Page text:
There is a curious passage in the testimony of George Walton of Great Island, in the Province of New Hampshire, aged seventy years or thereabouts,' taken Dec. 18, 1685, before Waltar Barefoot, Deputy Governor, which sufficiently explains the true cause of the opposition to Mason and his family. After relating how Norton, Captain Mason's agent, had robbed him of one hundred head of cattle, he adds, "that thereupon the rest of the stock, goods, and implements, belonging to Captain Mason's plantation, were made away by the said servants and others; and this deponent knows, that to the Great House at Piscattaway aforesaid, there were adjoining about one thousand acres of improved land, marsh, meadow, and planting grounds, which were divided and parcelled out by the servants of Captain Mason, and others, the select or prudential men, (of the town of Portsmouth,) as they were so called, who still enjoy the same, or their heirs and assigns **** and the said Great House by the means aforesaid came to decay and fell down, the ruins being yet to be seen, out of which several good farms are now made. And this deponent doth very well remember, that the said Captain Mason had made a great plantation at a place called Newichewanock, about sixteen miles from that of Piscattaway, which by the means VOL. XXII.NO. 50.


aforesaid was ruined, and shared among several of the said Captain Mason's servants and others. And this deponent doth further say, that to his particular knowledge, the servants sent over by Captain Mason, of which some are living, and those descended from them, which are many, have been and are the most violent opposers of the now proprietor, Robert Mason, Esq.'

It should be remembered, that at the time of this general 'sharing' of the Mason estate, Captain John Mason was dead, and his heirs were minors, residing in England. It is probable that the following singular fact had some connexion with these transactions.

1652. This year the Selectmen examined the old town books; and what was not approved was crossed out, and what was approved was left to be recorded in a new book."

But enough of this; in a few years we find a better spirit prevailing. In 1669 the inhabitants of Portsmouth subscribed sixty pounds a year for seven years, to contribute towards the erection of a new building in Harvard College; and in 1671 the first church was organised, under the care of the venerable and pious Joshua Moody.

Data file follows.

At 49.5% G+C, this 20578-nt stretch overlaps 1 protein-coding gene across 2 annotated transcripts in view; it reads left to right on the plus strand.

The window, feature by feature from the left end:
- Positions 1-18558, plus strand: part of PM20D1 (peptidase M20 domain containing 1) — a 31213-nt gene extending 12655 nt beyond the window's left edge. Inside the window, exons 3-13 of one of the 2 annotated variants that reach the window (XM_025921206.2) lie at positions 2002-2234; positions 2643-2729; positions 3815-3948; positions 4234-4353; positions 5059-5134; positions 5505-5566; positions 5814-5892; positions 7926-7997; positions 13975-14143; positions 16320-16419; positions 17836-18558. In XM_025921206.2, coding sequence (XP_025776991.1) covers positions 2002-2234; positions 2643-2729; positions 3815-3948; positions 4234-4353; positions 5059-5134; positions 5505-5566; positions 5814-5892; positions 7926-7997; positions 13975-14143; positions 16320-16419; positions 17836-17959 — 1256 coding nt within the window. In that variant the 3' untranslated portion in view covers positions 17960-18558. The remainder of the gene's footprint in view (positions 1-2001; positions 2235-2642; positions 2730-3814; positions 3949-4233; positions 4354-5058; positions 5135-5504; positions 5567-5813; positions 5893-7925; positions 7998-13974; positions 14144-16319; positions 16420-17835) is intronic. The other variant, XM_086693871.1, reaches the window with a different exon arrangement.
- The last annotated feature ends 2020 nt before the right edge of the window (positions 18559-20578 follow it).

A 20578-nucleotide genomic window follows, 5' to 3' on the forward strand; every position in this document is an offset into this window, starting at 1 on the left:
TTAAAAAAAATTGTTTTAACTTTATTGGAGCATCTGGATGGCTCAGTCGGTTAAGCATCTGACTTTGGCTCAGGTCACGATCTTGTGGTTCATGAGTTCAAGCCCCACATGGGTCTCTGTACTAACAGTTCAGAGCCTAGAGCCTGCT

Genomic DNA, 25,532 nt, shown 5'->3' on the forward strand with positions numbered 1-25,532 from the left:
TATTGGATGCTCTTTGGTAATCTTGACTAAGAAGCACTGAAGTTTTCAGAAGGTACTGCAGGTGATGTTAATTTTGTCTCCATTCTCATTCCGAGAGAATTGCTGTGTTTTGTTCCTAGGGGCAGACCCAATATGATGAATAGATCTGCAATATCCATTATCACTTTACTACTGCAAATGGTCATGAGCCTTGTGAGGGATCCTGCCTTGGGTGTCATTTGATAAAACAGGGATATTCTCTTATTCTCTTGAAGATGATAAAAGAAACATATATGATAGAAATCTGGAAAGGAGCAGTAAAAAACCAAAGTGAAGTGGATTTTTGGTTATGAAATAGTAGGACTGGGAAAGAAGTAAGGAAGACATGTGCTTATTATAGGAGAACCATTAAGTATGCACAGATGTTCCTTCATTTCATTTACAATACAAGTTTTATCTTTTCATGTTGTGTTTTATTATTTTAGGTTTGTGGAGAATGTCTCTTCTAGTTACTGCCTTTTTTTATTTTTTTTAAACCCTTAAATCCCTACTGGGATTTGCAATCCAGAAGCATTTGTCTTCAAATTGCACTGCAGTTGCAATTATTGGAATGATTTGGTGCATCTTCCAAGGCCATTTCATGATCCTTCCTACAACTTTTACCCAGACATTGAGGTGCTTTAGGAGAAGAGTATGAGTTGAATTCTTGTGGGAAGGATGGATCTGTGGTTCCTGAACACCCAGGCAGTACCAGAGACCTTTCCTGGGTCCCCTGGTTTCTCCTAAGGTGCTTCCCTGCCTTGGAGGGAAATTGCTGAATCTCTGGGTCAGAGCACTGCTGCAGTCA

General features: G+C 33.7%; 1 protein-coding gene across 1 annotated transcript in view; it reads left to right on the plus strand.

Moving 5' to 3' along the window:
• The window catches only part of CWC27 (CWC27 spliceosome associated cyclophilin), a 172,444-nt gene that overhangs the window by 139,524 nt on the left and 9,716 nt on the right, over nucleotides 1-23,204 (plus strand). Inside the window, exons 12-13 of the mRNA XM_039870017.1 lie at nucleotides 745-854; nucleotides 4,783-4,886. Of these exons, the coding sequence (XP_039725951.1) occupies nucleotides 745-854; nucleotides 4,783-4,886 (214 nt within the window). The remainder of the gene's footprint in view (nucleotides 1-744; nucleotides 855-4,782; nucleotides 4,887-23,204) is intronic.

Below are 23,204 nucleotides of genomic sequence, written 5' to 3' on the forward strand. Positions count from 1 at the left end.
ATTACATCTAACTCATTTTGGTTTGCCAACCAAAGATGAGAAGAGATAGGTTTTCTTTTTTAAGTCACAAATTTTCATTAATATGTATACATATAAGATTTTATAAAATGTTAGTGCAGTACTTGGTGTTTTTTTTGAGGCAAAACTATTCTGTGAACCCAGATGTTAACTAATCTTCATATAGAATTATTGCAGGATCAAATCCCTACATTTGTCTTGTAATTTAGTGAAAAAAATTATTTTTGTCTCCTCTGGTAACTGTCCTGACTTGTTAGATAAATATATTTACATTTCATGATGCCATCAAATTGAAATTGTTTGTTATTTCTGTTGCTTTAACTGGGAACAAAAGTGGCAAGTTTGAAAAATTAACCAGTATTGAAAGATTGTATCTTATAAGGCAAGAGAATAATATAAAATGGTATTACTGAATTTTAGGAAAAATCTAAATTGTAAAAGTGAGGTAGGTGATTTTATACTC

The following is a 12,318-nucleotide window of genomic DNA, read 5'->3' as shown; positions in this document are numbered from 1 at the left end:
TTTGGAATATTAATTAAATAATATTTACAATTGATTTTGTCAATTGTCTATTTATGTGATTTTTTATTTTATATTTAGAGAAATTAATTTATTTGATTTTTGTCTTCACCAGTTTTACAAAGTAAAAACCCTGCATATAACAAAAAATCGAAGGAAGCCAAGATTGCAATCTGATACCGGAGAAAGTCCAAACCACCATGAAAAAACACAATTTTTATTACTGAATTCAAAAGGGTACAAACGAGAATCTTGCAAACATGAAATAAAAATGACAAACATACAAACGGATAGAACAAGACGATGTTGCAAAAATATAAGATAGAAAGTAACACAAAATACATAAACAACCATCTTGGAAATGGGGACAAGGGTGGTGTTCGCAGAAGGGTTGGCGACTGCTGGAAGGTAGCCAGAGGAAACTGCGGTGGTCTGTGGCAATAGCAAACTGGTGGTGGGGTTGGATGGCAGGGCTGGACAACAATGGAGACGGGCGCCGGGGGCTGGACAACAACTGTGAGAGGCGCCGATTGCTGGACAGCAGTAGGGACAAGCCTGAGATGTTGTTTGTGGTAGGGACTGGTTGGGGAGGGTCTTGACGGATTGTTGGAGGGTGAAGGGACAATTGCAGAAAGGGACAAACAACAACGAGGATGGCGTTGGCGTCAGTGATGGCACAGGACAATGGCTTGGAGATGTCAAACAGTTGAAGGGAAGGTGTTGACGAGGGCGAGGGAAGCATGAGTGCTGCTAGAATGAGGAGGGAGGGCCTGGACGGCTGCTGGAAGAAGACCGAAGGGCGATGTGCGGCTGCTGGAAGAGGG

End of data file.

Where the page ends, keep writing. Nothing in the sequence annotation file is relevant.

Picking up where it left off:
Mr Adams has enriched his work with several biographical sketches, which must render it peculiarly interesting to the inhabitants of Portsmouth, and which are valuable to all, for the light they throw upon the manners and institutions of our country. We select the following as a fair specimen.

1781. The honorable William Parker departed this life April 29th, aged seventyseven. He was born in this town in the year 1703, received the rudiments of his education in one of the public schools, and, at the age of fifteen, became an apprentice to his father, who was a tanner. He made himself thoroughly acquainted with that business, but relinquished it soon after he came of age, and was employed for several years as master of one of the public schools. In his leisure hours he pursued the study of the law, and was admitted to the bar in the year 1732. When the commissioners met at Hampton, in 1737, to settle the line between this province and Massachusetts, they appointed him their clerk. He afterwards received a commission from Governor Belcher to be Register of Probate, and his knowledge of the law enabled him to discharge the duties of that office with great ability. He was also appointed Surrogate Judge of Admiralty; and was for many years the only Notary Public in the province. In August, 1771, he received a commission, appointing him one of the Justices of the Superior Court of Judicature for the province; which office he held until the commencement of the revolution.

'Judge Parker was esteemed a well read and accurate lawyer; but his studies were not confined to the law. He gave much of his attention to classical literature, and the belles lettres, in which he made great proficiency. In 1763, the corporation of Harvard Col

lege conferred on him the degree of Master of Arts, and in their vote, they direct it to be expressly mentioned in his diploma [that it was given] pro meritis suis, although he never had a public education.' ~ In his diploma it is thus expressed, licet non Academiæ instructum, generosum, nihilominus in rebus literariis scil. classicis, philosophicis, etc. egregie eruditum.'